Cain had written an eight-part serial, "Double Indemnity," for Liberty magazine in 1936. Part reworking of Postman, part recollection of his youth selling insurance, Double Indemnity portrayed a corporate/legal control of life that amounted to "double jeopardy" and appealed to Depression readers' sense of helplessness. (Hoopes 1982: 248).
This time Cain stayed even closer to the Snyder-Gray trial, making his protagonist an insurance salesman. Walter Huff meets Phyllis Nirdlinger just as Ruth Snyder met her beaux, when he comes to her door selling insurance. She asks questions that make him suspicious, but her intentions complement his desire to dupe his employers, and he joins her in a plot to murder her husband. Huff explains his plan to collect on the double indemnity feature offered in case of death on a railroad journey. But after the two commit the perfect murder, a faked suicide, they are estranged, because Huff’s employers – led by Keyes, the claims chief – shadow Phyllis’ every move. Like Frank Chambers, who pursued Madge, Huff moves on to a new lust object – Phyllis’ stepdaughter Lola. But Lola reveals makes known Phyllis’ complicity in a series of grisly murders and that Phyllisalso reveals that she is secretly dating Lola’s former boyfriend Nino Sachetti. Since Huff is the only father-figure left in the narrative, he grows appropriately paranoid: have Phyllis and Nino duped him into committing murder on their behalf? Will Nino, the new prodigal son, kill him? Has he been a sap? He plots to murder Phyllis, but she ambushes him first. Waking in a hospital with police about to blame Lola, Huff confesses. After some ends are wrapped up with Keyes in boy-to-boy fashion, he then commits suicide with Phyllis.
For Double Indemnity Cain scaled back his religious motifs, but the central features of confession remain. Huff begins on the word I and addresses the reader directly a dozen times in the first forty pages. His references to “this House of Death, that you’vere been reading about in the papers” establish a degree of anteriority, and his asides – “Getting in is the tough part of my job, and you don’t tip what you came for till you get where it counts” – give his account the retrospection and moral weight of confession (Cain 1936: 29). The final pages reveal it to be just that – a notarized testament he has traded for temporary freedom.
As in Postman, lust is the sin by which other sins gain admission: sexual desire persuades him Huff to stay and draw out Phyllis’ proposition of murder. But Huff’s his desires constantly change: he wants Phyllis, he wants to outwit the system, to have Lola, to save himself, and then to kill Phyllis. This continually renewed consumptive capacity seems to be what made Huff an appealing film noirfilm noir hero: he’s an existential rebel in a consumer economy. But his lust is actually less important than his desire to outwit the statistical system of the insurance industry: “I’m going to put it through, straight down the line,” he says, “and there won’t be any slips” (Cain 1936: 23).
I’m a croupier in that game. I know all their tricks, I lie awake nights thinking up tricks, so I’ll be ready for them when they come at me. And then one night I think up a trick, and get to thinking I could crook the wheel myself if I could only put a plant out there to put down my bet. (Cain 1936: 29)
Huff be is the first high-tech, white-collar criminal in American literature. But the emerging post-Depression economy needed to limit his kind of aggressive rationality rather than to have insiders use what usually did not happen against it. That Huff works in one of the Depression’s growth industries may have offended intellectuals, for reviewers of 1936 treated him as reviewers might treat a Wall St. arbitrager of 2008. But popular audiences seem to have sympathized with him more, and a glance at the issues of Liberty magazine in which the novel was serialized shows how widespread was the reach of the system that Huff problematizes. Each article in Liberty has a suggested reading time, statistics pepper the pages, and the ads celebrate the mechanical icons of the novel – cars, trains, and ships. To be certain, Cain still used religious imagery. Huff’s early confession that he stands fascinated at the edge of a precipice “looking over the edge” (18) recalls Calvinist preacher Jonathan Edwards’ use of the image 195 years earlier in his sermon "Sinners in the Hands of an Angry God."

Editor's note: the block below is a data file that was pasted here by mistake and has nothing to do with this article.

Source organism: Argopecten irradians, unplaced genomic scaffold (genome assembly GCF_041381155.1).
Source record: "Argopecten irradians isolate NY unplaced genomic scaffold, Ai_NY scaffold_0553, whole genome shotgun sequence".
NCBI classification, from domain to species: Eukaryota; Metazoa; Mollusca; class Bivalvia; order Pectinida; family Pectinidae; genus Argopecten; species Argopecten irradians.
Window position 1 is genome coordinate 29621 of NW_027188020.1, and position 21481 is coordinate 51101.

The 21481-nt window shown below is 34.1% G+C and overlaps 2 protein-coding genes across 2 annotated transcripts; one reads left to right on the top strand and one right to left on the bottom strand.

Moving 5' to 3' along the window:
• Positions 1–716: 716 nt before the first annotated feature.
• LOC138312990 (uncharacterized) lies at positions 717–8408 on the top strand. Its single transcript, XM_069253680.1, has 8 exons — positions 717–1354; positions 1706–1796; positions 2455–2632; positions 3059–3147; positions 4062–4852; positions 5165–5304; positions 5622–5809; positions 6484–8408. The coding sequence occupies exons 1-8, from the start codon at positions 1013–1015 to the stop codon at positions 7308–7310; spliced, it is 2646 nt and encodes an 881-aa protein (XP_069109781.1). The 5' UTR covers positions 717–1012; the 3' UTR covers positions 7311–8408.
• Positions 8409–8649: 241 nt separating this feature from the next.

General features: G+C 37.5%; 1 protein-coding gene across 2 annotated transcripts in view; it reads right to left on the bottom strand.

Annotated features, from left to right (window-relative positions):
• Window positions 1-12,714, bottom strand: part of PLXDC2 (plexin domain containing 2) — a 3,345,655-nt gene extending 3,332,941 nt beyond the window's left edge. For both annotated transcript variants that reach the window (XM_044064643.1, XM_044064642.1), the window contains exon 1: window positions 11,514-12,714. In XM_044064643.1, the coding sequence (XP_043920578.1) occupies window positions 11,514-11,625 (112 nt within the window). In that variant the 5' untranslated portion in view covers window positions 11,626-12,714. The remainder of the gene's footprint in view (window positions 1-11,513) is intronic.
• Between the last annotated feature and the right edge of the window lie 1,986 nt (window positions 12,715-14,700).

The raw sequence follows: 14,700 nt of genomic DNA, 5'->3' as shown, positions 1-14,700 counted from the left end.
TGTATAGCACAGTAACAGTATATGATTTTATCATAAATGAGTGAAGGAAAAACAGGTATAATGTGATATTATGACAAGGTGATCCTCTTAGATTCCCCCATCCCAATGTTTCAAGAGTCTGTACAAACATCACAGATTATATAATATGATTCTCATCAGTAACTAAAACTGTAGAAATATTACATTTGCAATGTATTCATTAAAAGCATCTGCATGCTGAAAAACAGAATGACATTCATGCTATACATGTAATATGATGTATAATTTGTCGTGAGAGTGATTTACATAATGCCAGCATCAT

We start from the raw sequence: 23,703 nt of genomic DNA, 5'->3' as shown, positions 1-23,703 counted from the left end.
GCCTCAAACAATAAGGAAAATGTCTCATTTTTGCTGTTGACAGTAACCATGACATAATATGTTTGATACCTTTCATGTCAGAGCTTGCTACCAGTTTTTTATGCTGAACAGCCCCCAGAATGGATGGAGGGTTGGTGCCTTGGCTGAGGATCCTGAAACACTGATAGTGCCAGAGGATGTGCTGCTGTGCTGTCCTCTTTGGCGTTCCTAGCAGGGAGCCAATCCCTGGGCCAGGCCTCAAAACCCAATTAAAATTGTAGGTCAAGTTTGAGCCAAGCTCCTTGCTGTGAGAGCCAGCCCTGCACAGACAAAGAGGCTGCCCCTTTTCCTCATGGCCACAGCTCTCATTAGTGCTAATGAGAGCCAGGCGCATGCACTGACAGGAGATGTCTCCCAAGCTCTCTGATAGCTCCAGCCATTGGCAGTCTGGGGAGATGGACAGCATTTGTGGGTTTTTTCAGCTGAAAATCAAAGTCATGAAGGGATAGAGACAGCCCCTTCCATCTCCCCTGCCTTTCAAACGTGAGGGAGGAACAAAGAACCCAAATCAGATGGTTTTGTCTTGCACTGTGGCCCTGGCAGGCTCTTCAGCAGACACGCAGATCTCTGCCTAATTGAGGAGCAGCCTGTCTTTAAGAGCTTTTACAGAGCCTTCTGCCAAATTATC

Later when Huff returns home so rattled he cannot think, he recites the Lord’s Prayer. On discovering his fear of Phyllis, he says, “I did something I hadn’t done in years. I prayed” (79). But these his prayers have a wooden quality: religion doesn’t have much role in the life of a protagonist who chooses to commit suicide, actual or economic.
The movie of Double Indemnity (1944) became one of the masterpieces of film noir, but Cain had little to do with it. As a conjunction of eccentric talents, however, it is probably unrivalled: James M. Cain's novel as co-scripted Billy Wilder and Raymond Chandler (who said that Cain was "every kind of writer I detest, a faux naif, a Proust in greasy overalls, a dirty little boy with a piece of chalk") (McShane 1981: 23)
References and Further Reading
Hoopes, Roy. (1982) Cain: The Biography of James M. Cain . New York: Holt.
Madden, David. (1970) James M. Cain. Boston: Twayne.
____________. (1977) Tough Guy Writers of the Thirties. Carbondale: Southern Illinois UP.
William Marling (1995). The American Roman Noir. Athens: U George P.
McShane, Frank, ed. (1981) Selected Letters of Raymond Chandler New York: Columbia UP.
Oates, Joyce Carol. “Man Under Sentence of Death,” in Madden, Tough Guy Writers (111-12).
Sikov, Ed. (1999) On Sunset Boulevard: The Life and Times of Billy Wilder.London: Hyperion.